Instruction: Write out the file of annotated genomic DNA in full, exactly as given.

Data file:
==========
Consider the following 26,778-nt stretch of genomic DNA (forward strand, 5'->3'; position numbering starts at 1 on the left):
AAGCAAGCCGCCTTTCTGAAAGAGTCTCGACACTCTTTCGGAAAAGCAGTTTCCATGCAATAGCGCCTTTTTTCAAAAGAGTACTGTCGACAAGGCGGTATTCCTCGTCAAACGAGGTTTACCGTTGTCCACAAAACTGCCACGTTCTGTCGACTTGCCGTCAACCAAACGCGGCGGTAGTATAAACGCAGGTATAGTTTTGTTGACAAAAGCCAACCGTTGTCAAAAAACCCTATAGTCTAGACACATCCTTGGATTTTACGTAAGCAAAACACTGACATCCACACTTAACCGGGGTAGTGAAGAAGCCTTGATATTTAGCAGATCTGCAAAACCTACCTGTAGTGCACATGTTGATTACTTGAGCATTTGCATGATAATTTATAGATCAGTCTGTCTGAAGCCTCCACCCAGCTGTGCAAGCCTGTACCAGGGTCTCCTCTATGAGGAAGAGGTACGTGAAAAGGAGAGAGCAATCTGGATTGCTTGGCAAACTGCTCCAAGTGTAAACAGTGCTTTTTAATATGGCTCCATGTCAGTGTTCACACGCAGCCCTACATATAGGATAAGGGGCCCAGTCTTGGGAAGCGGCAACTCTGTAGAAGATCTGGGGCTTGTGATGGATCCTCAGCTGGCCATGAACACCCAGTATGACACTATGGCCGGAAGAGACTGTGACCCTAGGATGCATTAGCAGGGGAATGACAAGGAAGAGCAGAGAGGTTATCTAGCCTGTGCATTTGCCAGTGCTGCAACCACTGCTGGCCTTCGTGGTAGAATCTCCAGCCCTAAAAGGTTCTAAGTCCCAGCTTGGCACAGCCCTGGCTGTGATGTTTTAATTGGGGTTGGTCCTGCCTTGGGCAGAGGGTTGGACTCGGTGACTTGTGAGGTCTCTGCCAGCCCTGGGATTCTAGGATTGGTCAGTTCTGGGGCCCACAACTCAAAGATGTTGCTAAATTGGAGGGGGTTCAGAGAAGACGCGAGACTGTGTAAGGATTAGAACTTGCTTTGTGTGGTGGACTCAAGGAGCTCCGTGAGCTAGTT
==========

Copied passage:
Consider the following 26,778-nt stretch of genomic DNA (forward strand, 5'->3'; position numbering starts at 1 on the left):
AAGCAAGCCGCCTTTCTGAAAGAGTCTCGACACTCTTTCGGAAAAGCAGTTTCCATGCAATAGCGCCTTTTTTCAAAAGAGTACTGTCGACAAGGCGGTATTCCTCGTCAAACGAGGTTTACCGTTGTCCACAAAACTGCCACGTTCTGTCGACTTGCCGTCAACCAAACGCGGCGGTAGTATAAACGCAGGTATAGTTTTGTTGACAAAAGCCAACCGTTGTCAAAAAACCCTATAGTCTAGACACATCCTTGGATTTTACGTAAGCAAAACACTGACATCCACACTTAACCGGGGTAGTGAAGAAGCCTTGATATTTAGCAGATCTGCAAAACCTACCTGTAGTGCACATGTTGATTACTTGAGCATTTGCATGATAATTTATAGATCAGTCTGTCTGAAGCCTCCACCCAGCTGTGCAAGCCTGTACCAGGGTCTCCTCTATGAGGAAGAGGTACGTGAAAAGGAGAGAGCAATCTGGATTGCTTGGCAAACTGCTCCAAGTGTAAACAGTGCTTTTTAATATGGCTCCATGTCAGTGTTCACACGCAGCCCTACATATAGGATAAGGGGCCCAGTCTTGGGAAGCGGCAACTCTGTAGAAGATCTGGGGCTTGTGATGGATCCTCAGCTGGCCATGAACACCCAGTATGACACTATGGCCGGAAGAGACTGTGACCCTAGGATGCATTAGCAGGGGAATGACAAGGAAGAGCAGAGAGGTTATCTAGCCTGTGCATTTGCCAGTGCTGCAACCACTGCTGGCCTTCGTGGTAGAATCTCCAGCCCTAAAAGGTTCTAAGTCCCAGCTTGGCACAGCCCTGGCTGTGATGTTTTAATTGGGGTTGGTCCTGCCTTGGGCAGAGGGTTGGACTCGGTGACTTGTGAGGTCTCTGCCAGCCCTGGGATTCTAGGATTGGTCAGTTCTGGGGCCCACAACTCAAAGATGTTGCTAAATTGGAGGGGGTTCAGAGAAGACGCGAGACTGTGTAAGGATTAGAACTTGCTTTGTGTGGTGGACTCAAGGAGCTCCGTGAGCTAGTT